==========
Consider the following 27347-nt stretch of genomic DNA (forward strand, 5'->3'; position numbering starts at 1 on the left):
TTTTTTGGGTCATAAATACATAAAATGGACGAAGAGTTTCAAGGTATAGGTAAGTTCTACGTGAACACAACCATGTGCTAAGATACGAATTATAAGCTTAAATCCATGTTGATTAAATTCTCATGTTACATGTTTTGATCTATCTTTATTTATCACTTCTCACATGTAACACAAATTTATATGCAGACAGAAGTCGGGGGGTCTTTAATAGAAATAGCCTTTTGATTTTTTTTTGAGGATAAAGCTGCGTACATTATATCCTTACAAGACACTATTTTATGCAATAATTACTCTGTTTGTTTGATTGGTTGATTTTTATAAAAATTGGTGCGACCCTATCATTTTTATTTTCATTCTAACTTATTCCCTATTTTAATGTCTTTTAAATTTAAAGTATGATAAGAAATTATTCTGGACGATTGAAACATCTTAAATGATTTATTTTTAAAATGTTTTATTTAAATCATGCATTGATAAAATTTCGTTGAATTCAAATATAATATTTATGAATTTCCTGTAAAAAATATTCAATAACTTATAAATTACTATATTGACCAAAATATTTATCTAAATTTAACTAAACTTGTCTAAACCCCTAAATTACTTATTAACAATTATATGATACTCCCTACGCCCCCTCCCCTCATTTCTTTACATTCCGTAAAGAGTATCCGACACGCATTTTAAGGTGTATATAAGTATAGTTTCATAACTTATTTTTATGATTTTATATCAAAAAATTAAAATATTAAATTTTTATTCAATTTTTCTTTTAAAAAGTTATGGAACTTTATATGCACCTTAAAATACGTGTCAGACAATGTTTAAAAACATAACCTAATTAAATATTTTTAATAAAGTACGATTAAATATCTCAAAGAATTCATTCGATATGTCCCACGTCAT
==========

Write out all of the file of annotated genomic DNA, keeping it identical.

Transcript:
Consider the following 27347-nt stretch of genomic DNA (forward strand, 5'->3'; position numbering starts at 1 on the left):
TTTTTTGGGTCATAAATACATAAAATGGACGAAGAGTTTCAAGGTATAGGTAAGTTCTACGTGAACACAACCATGTGCTAAGATACGAATTATAAGCTTAAATCCATGTTGATTAAATTCTCATGTTACATGTTTTGATCTATCTTTATTTATCACTTCTCACATGTAACACAAATTTATATGCAGACAGAAGTCGGGGGGTCTTTAATAGAAATAGCCTTTTGATTTTTTTTTGAGGATAAAGCTGCGTACATTATATCCTTACAAGACACTATTTTATGCAATAATTACTCTGTTTGTTTGATTGGTTGATTTTTATAAAAATTGGTGCGACCCTATCATTTTTATTTTCATTCTAACTTATTCCCTATTTTAATGTCTTTTAAATTTAAAGTATGATAAGAAATTATTCTGGACGATTGAAACATCTTAAATGATTTATTTTTAAAATGTTTTATTTAAATCATGCATTGATAAAATTTCGTTGAATTCAAATATAATATTTATGAATTTCCTGTAAAAAATATTCAATAACTTATAAATTACTATATTGACCAAAATATTTATCTAAATTTAACTAAACTTGTCTAAACCCCTAAATTACTTATTAACAATTATATGATACTCCCTACGCCCCCTCCCCTCATTTCTTTACATTCCGTAAAGAGTATCCGACACGCATTTTAAGGTGTATATAAGTATAGTTTCATAACTTATTTTTATGATTTTATATCAAAAAATTAAAATATTAAATTTTTATTCAATTTTTCTTTTAAAAAGTTATGGAACTTTATATGCACCTTAAAATACGTGTCAGACAATGTTTAAAAACATAACCTAATTAAATATTTTTAATAAAGTACGATTAAATATCTCAAAGAATTCATTCGATATGTCCCACGTCAT